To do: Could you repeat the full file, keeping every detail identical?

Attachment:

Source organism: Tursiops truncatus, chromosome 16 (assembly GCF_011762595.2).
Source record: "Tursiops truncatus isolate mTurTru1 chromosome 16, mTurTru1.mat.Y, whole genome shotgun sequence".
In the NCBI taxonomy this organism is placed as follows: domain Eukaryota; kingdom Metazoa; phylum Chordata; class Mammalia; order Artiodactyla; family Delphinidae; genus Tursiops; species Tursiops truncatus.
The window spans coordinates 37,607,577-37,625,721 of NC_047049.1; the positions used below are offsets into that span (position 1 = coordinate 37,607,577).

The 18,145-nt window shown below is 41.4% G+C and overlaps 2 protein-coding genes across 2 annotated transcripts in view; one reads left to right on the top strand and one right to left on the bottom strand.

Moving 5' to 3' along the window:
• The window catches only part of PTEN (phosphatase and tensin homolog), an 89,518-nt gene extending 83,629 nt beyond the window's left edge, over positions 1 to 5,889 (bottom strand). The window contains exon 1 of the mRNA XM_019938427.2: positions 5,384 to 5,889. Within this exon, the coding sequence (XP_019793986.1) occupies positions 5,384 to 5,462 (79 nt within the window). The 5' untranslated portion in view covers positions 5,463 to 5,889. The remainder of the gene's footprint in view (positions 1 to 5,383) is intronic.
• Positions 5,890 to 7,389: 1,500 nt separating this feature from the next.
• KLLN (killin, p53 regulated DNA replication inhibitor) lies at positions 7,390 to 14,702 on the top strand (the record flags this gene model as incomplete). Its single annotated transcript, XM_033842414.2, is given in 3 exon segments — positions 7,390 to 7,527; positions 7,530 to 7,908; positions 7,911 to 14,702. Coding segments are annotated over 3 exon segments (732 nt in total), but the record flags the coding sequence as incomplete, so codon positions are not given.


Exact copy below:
Source organism: Tursiops truncatus, chromosome 16 (assembly GCF_011762595.2).
Source record: "Tursiops truncatus isolate mTurTru1 chromosome 16, mTurTru1.mat.Y, whole genome shotgun sequence".
In the NCBI taxonomy this organism is placed as follows: domain Eukaryota; kingdom Metazoa; phylum Chordata; class Mammalia; order Artiodactyla; family Delphinidae; genus Tursiops; species Tursiops truncatus.
The window spans coordinates 37,607,577-37,625,721 of NC_047049.1; the positions used below are offsets into that span (position 1 = coordinate 37,607,577).

The 18,145-nt window shown below is 41.4% G+C and overlaps 2 protein-coding genes across 2 annotated transcripts in view; one reads left to right on the top strand and one right to left on the bottom strand.

Moving 5' to 3' along the window:
• The window catches only part of PTEN (phosphatase and tensin homolog), an 89,518-nt gene extending 83,629 nt beyond the window's left edge, over positions 1 to 5,889 (bottom strand). The window contains exon 1 of the mRNA XM_019938427.2: positions 5,384 to 5,889. Within this exon, the coding sequence (XP_019793986.1) occupies positions 5,384 to 5,462 (79 nt within the window). The 5' untranslated portion in view covers positions 5,463 to 5,889. The remainder of the gene's footprint in view (positions 1 to 5,383) is intronic.
• Positions 5,890 to 7,389: 1,500 nt separating this feature from the next.
• KLLN (killin, p53 regulated DNA replication inhibitor) lies at positions 7,390 to 14,702 on the top strand (the record flags this gene model as incomplete). Its single annotated transcript, XM_033842414.2, is given in 3 exon segments — positions 7,390 to 7,527; positions 7,530 to 7,908; positions 7,911 to 14,702. Coding segments are annotated over 3 exon segments (732 nt in total), but the record flags the coding sequence as incomplete, so codon positions are not given.